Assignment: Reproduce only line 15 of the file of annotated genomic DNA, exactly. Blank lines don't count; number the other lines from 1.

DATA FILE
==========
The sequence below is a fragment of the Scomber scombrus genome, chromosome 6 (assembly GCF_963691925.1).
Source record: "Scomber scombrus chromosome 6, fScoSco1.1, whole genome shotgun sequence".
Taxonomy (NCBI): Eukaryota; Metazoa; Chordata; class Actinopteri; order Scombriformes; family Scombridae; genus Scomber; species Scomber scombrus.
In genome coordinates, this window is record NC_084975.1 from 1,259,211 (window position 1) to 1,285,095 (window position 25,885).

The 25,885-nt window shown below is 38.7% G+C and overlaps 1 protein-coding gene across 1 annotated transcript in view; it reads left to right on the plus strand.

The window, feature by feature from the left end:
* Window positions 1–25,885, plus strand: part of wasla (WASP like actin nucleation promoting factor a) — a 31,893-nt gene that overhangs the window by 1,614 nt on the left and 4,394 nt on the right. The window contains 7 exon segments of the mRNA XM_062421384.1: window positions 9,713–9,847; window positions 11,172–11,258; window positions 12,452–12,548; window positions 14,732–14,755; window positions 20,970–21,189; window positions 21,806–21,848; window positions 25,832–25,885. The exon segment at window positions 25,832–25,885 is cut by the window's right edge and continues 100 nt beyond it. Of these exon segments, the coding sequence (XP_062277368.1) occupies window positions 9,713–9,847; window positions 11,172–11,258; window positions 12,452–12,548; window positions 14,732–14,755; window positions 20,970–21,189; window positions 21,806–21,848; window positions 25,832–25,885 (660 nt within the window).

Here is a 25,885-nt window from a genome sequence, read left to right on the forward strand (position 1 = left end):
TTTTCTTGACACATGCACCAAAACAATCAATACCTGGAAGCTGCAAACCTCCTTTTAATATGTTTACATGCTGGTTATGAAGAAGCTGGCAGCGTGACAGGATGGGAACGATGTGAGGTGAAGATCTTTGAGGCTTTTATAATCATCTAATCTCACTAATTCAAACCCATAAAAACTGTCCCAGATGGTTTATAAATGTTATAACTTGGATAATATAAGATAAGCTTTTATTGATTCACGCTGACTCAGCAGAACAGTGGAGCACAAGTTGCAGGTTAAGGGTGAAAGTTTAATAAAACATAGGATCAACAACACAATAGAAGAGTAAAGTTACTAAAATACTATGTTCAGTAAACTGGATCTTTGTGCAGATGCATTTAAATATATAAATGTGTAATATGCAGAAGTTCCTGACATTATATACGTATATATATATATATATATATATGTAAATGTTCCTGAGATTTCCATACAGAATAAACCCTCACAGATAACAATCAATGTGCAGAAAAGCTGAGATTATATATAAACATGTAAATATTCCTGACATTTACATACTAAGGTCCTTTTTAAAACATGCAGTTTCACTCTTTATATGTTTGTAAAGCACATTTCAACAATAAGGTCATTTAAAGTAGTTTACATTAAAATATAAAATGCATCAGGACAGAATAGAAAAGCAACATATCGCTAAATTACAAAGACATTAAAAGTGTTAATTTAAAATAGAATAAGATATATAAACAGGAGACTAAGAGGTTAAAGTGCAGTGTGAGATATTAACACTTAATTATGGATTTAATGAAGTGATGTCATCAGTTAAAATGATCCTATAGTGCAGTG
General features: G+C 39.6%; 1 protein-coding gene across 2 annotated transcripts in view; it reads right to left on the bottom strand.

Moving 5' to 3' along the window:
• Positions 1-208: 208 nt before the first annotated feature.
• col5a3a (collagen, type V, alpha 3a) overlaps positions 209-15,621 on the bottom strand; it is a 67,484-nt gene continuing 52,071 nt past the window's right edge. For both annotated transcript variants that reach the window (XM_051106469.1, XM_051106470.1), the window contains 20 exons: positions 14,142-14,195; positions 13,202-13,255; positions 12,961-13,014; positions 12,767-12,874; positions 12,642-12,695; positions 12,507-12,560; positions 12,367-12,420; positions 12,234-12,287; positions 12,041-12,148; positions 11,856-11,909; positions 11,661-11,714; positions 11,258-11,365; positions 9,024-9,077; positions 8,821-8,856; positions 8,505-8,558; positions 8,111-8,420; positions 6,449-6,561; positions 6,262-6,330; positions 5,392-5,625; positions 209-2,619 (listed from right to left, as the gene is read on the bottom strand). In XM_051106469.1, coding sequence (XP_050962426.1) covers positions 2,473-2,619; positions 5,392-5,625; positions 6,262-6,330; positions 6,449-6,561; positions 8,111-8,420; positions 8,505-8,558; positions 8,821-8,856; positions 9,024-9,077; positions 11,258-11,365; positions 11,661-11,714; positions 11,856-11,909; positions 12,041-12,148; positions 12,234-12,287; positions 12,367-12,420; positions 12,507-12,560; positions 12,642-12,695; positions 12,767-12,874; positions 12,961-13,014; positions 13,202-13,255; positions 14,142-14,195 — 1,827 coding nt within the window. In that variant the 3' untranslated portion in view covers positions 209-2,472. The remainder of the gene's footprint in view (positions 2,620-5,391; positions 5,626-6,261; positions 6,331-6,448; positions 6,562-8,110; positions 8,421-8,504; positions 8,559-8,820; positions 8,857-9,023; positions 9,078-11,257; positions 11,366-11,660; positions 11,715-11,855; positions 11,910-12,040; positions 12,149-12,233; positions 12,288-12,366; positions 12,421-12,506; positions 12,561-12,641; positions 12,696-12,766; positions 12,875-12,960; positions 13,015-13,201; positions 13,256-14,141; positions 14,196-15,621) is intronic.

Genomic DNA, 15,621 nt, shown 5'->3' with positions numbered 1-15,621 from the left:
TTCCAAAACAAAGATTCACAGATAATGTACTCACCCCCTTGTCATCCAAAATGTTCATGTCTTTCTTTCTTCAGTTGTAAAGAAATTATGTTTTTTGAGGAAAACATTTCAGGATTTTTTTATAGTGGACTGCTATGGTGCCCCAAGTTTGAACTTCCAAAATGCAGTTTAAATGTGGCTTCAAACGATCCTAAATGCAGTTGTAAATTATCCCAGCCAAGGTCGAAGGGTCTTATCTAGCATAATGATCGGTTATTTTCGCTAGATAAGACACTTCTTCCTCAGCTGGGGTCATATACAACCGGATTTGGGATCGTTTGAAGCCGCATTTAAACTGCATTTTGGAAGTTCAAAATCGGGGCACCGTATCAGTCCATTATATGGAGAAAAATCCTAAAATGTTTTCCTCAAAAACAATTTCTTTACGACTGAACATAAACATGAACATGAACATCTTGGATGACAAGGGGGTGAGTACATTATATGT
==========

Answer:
TTCCAAAACAAAGATTCACAGATAATGTACTCACCCCCTTGTCATCCAAAATGTTCATGTCTTTCTTTCTTCAGTTGTAAAGAAATTATGTTTTTTGAGGAAAACATTTCAGGATTTTTTTATAGTGGACTGCTATGGTGCCCCAAGTTTGAACTTCCAAAATGCAGTTTAAATGTGGCTTCAAACGATCCTAAATGCAGTTGTAAATTATCCCAGCCAAGGTCGAAGGGTCTTATCTAGCATAATGATCGGTTATTTTCGCTAGATAAGACACTTCTTCCTCAGCTGGGGTCATATACAACCGGATTTGGGATCGTTTGAAGCCGCATTTAAACTGCATTTTGGAAGTTCAAAATCGGGGCACCGTATCAGTCCATTATATGGAGAAAAATCCTAAAATGTTTTCCTCAAAAACAATTTCTTTACGACTGAACATAAACATGAACATGAACATCTTGGATGACAAGGGGGTGAGTACATTATATGT